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Book details
  • Genre:BUSINESS & ECONOMICS
  • SubGenre:Development / Business Development
  • Language:English
  • Pages:476
  • Format:Paperback
  • Paperback ISBN:9781667823041

The Four-Way Fit

by Tom Mohr

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Overview
The path to greatness begins with an initial value breakthrough, achieved in a large market. Great companies then go on to perfect and extend that value, while simultaneously building pathways to sustainable competitive advantage. This requires work in four domains: Market, Product, Model and Team. At every stage of company-building, they figure out what it takes inside these domains to move on to the next stage-- and then they execute. Through the embrace of design thinking, lean thinking, strategic thinking and systems thinking, they methodically build up, sustain and extend customer-defined value. It all requires more than just product / market fit. It takes a Four-Way Fit-- found at the juncture of Market, Product, Model and Team. To find this fit, you need a framework and a method. The Four-Way Fit framework helps you to clarify the domains and subdomains that matter most in charting the innovation path. Within them, you can then differentiate between those assumptions you are confident are true, and are therefore immediately actionable; versus those that require testing and verification before investment and action. The difference between these two types of assumptions is important; understanding it helps you avoid waste of money and time. The job of the method is to help you march from your current stage to the next with efficiency and effect. It helps you strike the right balance between planning steps and action steps. It clarifies what to do if a key assumption proves flawed. It helps you test, iterate and optimize, so you can narrow in on truth, reach the next value inflection point and by so doing reach the next stage.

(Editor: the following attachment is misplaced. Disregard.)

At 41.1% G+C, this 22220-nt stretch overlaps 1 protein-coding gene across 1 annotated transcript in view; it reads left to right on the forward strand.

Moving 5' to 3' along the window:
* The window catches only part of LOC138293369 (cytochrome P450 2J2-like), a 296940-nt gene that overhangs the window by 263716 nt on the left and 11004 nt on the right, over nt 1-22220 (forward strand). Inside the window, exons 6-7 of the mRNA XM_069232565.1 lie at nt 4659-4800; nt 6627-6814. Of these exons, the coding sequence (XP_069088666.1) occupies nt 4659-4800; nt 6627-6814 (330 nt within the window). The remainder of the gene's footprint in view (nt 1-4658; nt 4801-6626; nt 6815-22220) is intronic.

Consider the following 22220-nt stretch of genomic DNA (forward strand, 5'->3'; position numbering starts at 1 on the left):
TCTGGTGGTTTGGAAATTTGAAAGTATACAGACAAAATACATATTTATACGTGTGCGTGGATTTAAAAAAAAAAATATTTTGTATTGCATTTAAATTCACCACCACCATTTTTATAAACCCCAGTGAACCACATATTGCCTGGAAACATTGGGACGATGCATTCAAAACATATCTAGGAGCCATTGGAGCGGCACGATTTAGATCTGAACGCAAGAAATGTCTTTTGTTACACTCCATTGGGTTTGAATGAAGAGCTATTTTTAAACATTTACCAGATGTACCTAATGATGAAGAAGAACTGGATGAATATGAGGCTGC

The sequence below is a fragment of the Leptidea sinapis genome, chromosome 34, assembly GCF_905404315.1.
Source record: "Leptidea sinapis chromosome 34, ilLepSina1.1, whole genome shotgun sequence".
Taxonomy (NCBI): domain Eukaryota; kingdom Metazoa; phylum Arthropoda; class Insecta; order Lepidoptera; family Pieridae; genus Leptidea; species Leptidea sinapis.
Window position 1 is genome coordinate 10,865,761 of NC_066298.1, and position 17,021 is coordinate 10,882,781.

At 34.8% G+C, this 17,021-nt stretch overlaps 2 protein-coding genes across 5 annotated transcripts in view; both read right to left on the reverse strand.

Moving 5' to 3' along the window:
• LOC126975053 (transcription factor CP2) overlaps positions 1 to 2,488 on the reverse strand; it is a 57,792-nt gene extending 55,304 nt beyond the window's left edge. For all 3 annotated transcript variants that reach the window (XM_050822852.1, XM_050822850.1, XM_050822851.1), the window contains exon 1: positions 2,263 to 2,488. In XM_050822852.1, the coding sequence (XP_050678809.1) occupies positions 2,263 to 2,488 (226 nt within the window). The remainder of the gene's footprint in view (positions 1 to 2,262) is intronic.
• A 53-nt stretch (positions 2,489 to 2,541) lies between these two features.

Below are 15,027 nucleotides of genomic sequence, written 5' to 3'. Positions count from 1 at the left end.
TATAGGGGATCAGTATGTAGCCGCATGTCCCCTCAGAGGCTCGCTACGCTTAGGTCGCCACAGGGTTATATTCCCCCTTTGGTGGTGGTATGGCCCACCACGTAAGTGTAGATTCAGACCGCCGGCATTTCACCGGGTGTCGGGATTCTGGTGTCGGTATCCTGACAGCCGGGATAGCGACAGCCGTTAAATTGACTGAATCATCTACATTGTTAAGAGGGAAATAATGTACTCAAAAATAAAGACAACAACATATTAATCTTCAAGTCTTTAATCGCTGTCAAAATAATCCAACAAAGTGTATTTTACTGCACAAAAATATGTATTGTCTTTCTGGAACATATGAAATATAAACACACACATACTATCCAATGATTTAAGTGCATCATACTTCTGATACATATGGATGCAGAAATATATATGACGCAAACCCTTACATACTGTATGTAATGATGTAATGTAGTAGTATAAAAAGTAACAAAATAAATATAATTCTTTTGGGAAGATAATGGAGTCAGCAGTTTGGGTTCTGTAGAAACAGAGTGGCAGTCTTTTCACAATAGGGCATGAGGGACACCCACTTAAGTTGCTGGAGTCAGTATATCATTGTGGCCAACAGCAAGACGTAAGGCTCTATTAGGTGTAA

Description